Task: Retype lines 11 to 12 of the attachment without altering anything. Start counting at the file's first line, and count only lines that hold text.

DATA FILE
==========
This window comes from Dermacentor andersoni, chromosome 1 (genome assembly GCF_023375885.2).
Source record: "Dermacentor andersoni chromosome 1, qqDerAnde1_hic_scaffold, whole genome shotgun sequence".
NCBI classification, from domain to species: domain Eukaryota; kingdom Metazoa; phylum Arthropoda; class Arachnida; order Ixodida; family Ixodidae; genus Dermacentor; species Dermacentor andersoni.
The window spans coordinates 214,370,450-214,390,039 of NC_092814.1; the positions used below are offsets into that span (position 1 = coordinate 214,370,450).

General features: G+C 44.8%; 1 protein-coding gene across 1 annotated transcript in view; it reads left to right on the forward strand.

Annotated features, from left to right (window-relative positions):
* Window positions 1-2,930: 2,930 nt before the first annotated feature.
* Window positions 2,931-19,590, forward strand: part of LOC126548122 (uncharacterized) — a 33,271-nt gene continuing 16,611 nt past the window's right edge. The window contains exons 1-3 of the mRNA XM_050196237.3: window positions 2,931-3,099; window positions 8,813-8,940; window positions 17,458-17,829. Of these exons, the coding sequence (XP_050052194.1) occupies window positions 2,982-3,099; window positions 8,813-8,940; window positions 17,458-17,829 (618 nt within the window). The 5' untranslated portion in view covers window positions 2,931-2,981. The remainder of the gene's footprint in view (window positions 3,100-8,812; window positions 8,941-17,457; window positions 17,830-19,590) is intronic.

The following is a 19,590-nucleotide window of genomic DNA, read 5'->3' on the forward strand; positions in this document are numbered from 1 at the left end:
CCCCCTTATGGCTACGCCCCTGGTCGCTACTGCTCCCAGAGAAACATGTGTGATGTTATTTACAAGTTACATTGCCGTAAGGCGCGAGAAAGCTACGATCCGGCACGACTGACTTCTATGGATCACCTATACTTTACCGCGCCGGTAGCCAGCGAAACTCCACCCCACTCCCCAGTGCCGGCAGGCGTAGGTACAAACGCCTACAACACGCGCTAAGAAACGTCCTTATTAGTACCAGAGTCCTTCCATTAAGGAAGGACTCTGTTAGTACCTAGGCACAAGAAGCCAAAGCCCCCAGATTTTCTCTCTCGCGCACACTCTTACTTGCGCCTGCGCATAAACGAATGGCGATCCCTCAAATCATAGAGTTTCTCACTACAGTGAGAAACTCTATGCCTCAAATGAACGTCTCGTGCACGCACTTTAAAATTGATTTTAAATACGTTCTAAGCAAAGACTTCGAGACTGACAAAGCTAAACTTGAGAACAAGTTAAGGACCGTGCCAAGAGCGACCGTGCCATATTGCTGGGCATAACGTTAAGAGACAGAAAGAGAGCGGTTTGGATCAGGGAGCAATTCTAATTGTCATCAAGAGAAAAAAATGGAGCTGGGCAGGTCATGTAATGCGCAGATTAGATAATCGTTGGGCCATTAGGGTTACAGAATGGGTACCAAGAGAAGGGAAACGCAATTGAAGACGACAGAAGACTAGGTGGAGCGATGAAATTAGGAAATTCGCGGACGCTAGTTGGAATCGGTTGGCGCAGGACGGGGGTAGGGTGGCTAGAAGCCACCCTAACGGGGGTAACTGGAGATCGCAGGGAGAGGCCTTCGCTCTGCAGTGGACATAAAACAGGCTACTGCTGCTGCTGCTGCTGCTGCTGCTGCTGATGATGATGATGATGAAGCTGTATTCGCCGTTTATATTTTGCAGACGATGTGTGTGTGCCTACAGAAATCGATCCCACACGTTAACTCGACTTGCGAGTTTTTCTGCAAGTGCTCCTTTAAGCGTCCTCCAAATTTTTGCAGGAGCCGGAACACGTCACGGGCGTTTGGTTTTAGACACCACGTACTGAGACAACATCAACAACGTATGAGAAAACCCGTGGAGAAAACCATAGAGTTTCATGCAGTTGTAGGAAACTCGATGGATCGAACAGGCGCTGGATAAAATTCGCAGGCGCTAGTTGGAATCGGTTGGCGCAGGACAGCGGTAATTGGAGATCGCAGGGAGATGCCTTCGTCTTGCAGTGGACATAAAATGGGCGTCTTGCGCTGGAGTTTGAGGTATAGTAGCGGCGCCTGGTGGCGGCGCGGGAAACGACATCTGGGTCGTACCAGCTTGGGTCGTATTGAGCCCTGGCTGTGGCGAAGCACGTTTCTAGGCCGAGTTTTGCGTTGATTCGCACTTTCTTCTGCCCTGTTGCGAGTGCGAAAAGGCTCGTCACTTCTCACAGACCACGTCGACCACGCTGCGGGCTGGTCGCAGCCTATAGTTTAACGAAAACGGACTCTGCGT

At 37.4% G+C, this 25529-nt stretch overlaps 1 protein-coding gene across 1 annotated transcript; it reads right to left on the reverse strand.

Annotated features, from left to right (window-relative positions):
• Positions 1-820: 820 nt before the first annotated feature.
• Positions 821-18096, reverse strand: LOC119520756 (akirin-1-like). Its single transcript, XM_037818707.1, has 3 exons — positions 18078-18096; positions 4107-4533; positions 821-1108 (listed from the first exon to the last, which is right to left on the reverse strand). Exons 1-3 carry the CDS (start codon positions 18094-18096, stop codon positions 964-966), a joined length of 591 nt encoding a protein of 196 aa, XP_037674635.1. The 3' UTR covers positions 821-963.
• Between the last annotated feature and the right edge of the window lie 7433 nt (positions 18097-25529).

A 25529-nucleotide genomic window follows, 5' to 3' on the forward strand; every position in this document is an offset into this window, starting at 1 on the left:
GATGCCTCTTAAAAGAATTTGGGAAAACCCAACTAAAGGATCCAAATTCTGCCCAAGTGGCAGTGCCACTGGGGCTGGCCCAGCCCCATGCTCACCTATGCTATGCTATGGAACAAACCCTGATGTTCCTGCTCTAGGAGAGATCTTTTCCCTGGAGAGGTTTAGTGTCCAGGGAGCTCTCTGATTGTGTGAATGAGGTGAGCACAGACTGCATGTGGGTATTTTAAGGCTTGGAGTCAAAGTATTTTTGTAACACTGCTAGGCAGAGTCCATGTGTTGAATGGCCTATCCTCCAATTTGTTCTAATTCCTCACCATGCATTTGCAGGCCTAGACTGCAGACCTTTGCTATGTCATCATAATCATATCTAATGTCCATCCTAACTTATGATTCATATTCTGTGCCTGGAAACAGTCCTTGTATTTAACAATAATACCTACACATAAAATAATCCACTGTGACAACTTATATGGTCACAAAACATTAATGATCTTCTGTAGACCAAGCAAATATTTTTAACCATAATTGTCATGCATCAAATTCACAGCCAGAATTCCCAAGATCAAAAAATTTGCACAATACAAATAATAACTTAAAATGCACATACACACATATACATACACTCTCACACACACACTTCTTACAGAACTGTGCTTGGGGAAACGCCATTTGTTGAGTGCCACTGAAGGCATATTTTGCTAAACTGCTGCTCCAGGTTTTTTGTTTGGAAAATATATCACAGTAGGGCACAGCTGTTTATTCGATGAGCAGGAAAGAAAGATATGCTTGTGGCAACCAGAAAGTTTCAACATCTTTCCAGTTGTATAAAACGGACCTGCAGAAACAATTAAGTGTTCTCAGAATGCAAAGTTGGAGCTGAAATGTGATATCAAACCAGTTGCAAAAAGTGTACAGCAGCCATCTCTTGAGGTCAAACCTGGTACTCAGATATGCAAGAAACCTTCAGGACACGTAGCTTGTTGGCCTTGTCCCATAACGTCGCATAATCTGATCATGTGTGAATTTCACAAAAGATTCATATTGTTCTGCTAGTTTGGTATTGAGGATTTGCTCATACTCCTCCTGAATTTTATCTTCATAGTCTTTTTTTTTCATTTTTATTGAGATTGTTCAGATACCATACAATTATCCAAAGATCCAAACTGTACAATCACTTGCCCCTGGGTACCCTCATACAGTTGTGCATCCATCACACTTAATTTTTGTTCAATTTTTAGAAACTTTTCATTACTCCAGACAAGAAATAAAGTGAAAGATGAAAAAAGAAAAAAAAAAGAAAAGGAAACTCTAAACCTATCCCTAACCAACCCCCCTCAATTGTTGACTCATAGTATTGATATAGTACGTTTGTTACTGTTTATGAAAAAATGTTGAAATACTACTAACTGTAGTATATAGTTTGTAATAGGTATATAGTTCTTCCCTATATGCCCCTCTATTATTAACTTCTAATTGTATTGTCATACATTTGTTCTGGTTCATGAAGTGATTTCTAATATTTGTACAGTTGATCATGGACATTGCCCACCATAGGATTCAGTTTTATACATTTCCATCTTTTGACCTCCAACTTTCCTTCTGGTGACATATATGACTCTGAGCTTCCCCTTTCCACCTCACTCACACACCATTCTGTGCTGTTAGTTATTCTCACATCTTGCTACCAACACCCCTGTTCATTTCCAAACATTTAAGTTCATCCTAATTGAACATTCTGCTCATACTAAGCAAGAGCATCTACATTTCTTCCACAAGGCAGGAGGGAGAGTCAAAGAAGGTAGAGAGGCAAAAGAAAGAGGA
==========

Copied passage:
At 37.4% G+C, this 25529-nt stretch overlaps 1 protein-coding gene across 1 annotated transcript; it reads right to left on the reverse strand.

Annotated features, from left to right (window-relative positions):